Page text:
Mrs Thatcher in Carnival walkabout
Mrs Thatcher paid her annual visit to Finchley Carnival on Saturday—she has turned up regularly for 20 years. They may jeer at the Prime Minister in Toxteth. In Finchley she is still surrounded by adoring crowds.
There was one dissenting voice in her 2½-hour stay. As she was clapping the Saffron Majorettes from the platform, a large bearded man shouted from outside the enclosure: “Is this your idea of a free society, Thatcher? Ho, ho, ho.” As security men, Special Branch, police and dog handlers looked towards him, the man bolted into the crowd.
Mrs Thatcher seemed determined to show she was unafraid of any tension. She caused consternation to the police on her arrival in Victoria Park when she stopped her car and started an unscheduled walkabout. In the enclosure she told the organisers: “There is no trouble. All our usual people are here. I think it is going to be marvellous.” She made it clear she was there as MP for Finchley and Friern Barnet and refused to discuss anything but the carnival with the national media.
She was officially welcomed by the chairman of the organising panel, Mrs Doris Curtis, and was in her usual place alongside the Mayor as the winning floats came into the arena. Mrs Thatcher, accompanied by husband Denis, presented football awards, posed for photographs, watched the opening arena events and had tea in the VIP tent with civic dignitaries. When Carnival Queen Kwan James had trouble cutting the fruit cake, Mrs Thatcher took over and served her hosts.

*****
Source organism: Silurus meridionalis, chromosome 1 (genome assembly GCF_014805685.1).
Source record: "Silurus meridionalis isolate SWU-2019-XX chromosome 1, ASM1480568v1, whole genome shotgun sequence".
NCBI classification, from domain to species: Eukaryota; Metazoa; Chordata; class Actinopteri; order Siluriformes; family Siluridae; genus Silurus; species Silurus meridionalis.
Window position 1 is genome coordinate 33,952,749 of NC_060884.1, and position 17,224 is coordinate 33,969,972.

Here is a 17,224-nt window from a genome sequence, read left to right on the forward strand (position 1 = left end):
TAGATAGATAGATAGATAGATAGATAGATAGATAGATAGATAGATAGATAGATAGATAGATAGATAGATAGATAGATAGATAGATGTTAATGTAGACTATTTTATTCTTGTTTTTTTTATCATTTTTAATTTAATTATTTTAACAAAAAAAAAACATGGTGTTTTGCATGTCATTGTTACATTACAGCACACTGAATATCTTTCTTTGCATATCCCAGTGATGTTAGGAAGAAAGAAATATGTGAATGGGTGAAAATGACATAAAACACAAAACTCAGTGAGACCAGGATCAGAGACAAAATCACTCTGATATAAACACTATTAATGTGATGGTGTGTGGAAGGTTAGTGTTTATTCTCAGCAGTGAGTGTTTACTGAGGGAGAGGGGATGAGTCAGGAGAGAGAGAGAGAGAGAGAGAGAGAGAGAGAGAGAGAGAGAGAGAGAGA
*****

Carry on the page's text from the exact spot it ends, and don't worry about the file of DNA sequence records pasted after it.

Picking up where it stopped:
She insisted on watching the majorettes before going to the charity marquees and delayed her departure time by half an hour. In the packed marquee she, as usual, bought tea towels, chatted to stallholders and signed autographs, when she signed a get-well card for nine-year-old Maria Kaltino, who is in Barnet General Hospital, the Prime Minister said: “I do hope the little girl gets better.”
Her anxious bodyguards often had trouble keeping pace with her—and Mr Thatcher often got left behind. Mrs Thatcher, who spent pounds on the charities, bought three bitter lemon drinks for 40p when she arrived at the refreshment tent. Her husband arrived after they had been drunk. Told that he had missed a bitter lemon he smiled and said: “I can miss that with equanimity. If it was a double gin I would be worried.”